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Study Description

The distal esophagus is an important anatomical area where gastric acid reflux can cause reflux esophagitis (RE), Barrett's esophagus (BE) (intestinal metaplasia), and esophageal adenocarcinoma (EA). The incidence of EA has increased 6-fold in the U.S. since the 1970s, parallel to a significant increase in the prevalence of gastroesophageal reflux diseases (GERD). Although specific host factors might predispose one to disease risk, such a rapid increase in incidence must be predominantly environmental. The cause remains unknown. Our hypothesis is that changes in the foregut microbiome are associated with EA and its precursors, RE and BE in the GERD sequence.

We will conduct a case control study to demonstrate the microbiome-disease association in every stage of GERD sequence as well as analyze the trend in changes in the microbiome along disease progression toward EA.

Specific Aim 1. To conduct a comprehensive population survey of the foregut microbiome and demonstrate its association with GERD sequence, by 16S rRNA gene survey. We will analyze samples of the foregut microbiome at three anatomic loci: mouth, distal esophagus, and gastric corpus. Changes of the microbiota in the distal esophagus will be correlated with the phenotypes. Spatial relationship between the esophageal microbiota and upstream (mouth) and downstream (stomach) foregut microbiotas as well as temporal stability of the microbiome-disease association will also be examined.

Specific Aim 2. To define distal esophageal metagenome and demonstrate its association with GERD sequence, by shotgun metagenomic analysis. We will first classify samples of the metagenome into metagenotypes by between-sample k-mer distance and correlate the metagenotypes with the four phenotypes. Subsequent detailed analyses will include pathway-disease and gene-disease associations. DNA viruses and fungi, if identified, also will be correlated with the phenotypes.

A significant association between the foregut microbiome and GERD sequence, if demonstrated, will be the first step for eventually testing the causal hypothesis that an abnormal microbiome is required for the development of the sequence of phenotypic changes toward EA.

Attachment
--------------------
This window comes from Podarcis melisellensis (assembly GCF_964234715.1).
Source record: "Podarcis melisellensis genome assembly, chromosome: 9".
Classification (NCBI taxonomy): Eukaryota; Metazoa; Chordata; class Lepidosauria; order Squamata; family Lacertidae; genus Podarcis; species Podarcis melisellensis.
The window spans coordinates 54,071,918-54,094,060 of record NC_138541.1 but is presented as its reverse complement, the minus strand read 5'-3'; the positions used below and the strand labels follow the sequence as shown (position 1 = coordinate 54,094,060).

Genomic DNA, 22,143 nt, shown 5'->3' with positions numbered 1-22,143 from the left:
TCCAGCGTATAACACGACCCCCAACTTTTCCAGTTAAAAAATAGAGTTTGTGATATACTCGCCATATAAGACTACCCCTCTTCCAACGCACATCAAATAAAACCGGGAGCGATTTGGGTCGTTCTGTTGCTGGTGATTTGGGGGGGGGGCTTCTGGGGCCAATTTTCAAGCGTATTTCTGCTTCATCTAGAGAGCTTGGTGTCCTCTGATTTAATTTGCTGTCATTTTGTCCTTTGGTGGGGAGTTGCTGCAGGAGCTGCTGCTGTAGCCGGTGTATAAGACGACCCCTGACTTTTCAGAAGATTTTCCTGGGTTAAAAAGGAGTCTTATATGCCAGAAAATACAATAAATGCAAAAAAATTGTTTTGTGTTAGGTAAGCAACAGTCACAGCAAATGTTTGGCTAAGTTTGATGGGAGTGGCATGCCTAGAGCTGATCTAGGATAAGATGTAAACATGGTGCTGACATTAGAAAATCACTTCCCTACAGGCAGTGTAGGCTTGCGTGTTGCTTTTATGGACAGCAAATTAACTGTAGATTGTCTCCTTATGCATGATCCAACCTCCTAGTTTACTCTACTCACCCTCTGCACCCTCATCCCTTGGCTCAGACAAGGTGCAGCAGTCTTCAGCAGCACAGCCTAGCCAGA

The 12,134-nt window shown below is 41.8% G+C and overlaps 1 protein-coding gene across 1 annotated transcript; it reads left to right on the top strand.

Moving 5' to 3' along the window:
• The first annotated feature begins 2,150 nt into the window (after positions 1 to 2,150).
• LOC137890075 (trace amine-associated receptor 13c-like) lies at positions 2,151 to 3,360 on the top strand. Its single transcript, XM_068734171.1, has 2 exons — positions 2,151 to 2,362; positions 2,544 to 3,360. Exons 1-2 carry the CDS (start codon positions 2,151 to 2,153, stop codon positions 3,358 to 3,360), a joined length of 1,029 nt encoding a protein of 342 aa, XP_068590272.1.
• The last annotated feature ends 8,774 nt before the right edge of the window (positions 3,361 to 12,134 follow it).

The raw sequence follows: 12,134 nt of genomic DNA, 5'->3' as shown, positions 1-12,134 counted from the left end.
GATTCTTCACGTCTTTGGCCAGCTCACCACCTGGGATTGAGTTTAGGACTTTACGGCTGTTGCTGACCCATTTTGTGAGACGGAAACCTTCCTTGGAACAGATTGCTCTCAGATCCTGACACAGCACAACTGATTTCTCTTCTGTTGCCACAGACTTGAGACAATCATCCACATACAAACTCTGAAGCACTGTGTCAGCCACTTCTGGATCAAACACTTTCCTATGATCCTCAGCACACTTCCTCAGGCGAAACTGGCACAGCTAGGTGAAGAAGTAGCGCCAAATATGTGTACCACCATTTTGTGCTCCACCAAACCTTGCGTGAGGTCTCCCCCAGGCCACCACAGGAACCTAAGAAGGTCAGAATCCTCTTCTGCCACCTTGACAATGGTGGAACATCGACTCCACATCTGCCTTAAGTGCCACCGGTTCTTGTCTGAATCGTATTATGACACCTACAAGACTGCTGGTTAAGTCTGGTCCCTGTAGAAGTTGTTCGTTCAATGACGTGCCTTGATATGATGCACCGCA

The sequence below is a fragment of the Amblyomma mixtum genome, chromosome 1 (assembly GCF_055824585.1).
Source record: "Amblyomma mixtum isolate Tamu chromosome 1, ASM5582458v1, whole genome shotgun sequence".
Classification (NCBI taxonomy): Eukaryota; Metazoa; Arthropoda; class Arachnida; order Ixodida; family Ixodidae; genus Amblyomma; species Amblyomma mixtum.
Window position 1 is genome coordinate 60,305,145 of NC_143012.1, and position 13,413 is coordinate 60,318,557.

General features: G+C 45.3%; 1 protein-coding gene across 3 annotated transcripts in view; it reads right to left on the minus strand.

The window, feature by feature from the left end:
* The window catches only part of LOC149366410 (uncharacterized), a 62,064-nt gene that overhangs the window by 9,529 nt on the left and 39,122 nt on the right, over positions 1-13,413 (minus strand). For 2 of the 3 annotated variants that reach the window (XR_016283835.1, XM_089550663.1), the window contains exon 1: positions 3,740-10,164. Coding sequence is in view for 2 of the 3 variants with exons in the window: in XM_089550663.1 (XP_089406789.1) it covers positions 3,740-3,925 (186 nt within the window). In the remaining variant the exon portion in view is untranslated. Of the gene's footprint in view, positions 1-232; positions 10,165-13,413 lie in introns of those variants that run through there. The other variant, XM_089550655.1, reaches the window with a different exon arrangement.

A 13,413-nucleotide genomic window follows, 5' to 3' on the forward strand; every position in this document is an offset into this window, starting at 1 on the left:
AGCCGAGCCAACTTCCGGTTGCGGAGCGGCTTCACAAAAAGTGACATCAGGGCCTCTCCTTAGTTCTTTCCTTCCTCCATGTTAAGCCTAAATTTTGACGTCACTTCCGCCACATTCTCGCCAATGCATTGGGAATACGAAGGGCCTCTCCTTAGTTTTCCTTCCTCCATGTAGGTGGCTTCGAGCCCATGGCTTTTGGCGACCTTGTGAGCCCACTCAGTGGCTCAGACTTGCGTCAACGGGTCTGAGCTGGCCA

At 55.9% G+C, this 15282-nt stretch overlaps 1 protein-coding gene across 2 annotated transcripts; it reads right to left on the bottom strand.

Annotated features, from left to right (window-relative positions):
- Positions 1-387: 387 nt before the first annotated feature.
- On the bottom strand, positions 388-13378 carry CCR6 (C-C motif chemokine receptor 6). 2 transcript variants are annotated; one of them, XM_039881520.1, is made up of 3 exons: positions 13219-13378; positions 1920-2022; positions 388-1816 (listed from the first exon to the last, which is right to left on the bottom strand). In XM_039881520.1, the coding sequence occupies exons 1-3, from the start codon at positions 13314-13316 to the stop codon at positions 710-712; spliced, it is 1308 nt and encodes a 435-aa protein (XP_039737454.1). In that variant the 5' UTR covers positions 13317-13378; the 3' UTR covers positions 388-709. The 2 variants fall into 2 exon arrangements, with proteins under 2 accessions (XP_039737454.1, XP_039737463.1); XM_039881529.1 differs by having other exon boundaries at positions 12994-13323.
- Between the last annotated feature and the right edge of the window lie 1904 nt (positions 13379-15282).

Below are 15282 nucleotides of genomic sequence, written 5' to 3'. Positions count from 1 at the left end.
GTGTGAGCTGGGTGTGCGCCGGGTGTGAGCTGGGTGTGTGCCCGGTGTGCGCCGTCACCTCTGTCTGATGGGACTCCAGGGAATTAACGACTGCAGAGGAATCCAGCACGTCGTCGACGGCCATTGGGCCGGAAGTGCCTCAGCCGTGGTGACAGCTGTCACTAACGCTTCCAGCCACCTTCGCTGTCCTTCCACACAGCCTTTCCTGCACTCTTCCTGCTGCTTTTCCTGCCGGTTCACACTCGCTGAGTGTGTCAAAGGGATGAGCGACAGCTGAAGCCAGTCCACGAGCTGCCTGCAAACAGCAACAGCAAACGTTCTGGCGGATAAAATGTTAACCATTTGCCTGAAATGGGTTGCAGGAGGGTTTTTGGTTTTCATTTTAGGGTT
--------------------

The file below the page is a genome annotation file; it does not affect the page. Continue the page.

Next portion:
If EA and its precursors represent a microbial ecological disease, treating the cause of GERD might become possible, for example, by normalizing the microbiome through use of antibiotics, probiotics, or prebiotics. Causative therapy for GERD could prevent its progression and reverse the current trend of increasing incidence of EA.

Authorized Access
Publicly Available Data
Study Inclusion/Exclusion Criteria

Inclusion Criteria:
Subjects will be screened by endoscopic examination, histological examination, and 48-hour pH monitoring. A subject will be considered for enrollment into this study if the results of his/her screening examinations are diagnostic for one of the following four phenotypes:

  1. Healthy control: Healthy control will be selected from subjects who present to the GI Clinics with symptoms requiring upper GI endoscopic examination and/or other diagnostic tests. The healthy control should meet all of one of the following sets of criteria: 1) normal endoscopic findings, 2) normal pH range with 48-hour pH monitoring study, and 3) no reflux symptoms, such as heart burn; OR 1) histopathological examination shows no inflammatory infiltrate or only less than 10 lymphocytes per high power field (HPF, 400x magnification) in the squamous epithelium, 2) normal pH range with 48-hour pH monitoring study, and 3) no reflux symptoms, such as heart burn.
  2. Reflux esophagitis (RE): Esophagitis will be determined either: histologically, characterized by basal zone hyperplasia exceeding 20% of the epithelial thickness, papillae extending into the superficial third of the epithelium, and presence of lymphocytes equal to or more than 10 cells/HPF or any numbers of eosinophils or polymorphonuclear leukocytes OR based on endoscopic findings consistent with reflux esophagitis. Symptoms of reflux will also be inquired about at each patient visit, and reflux will be detected by using 48-h pH monitoring.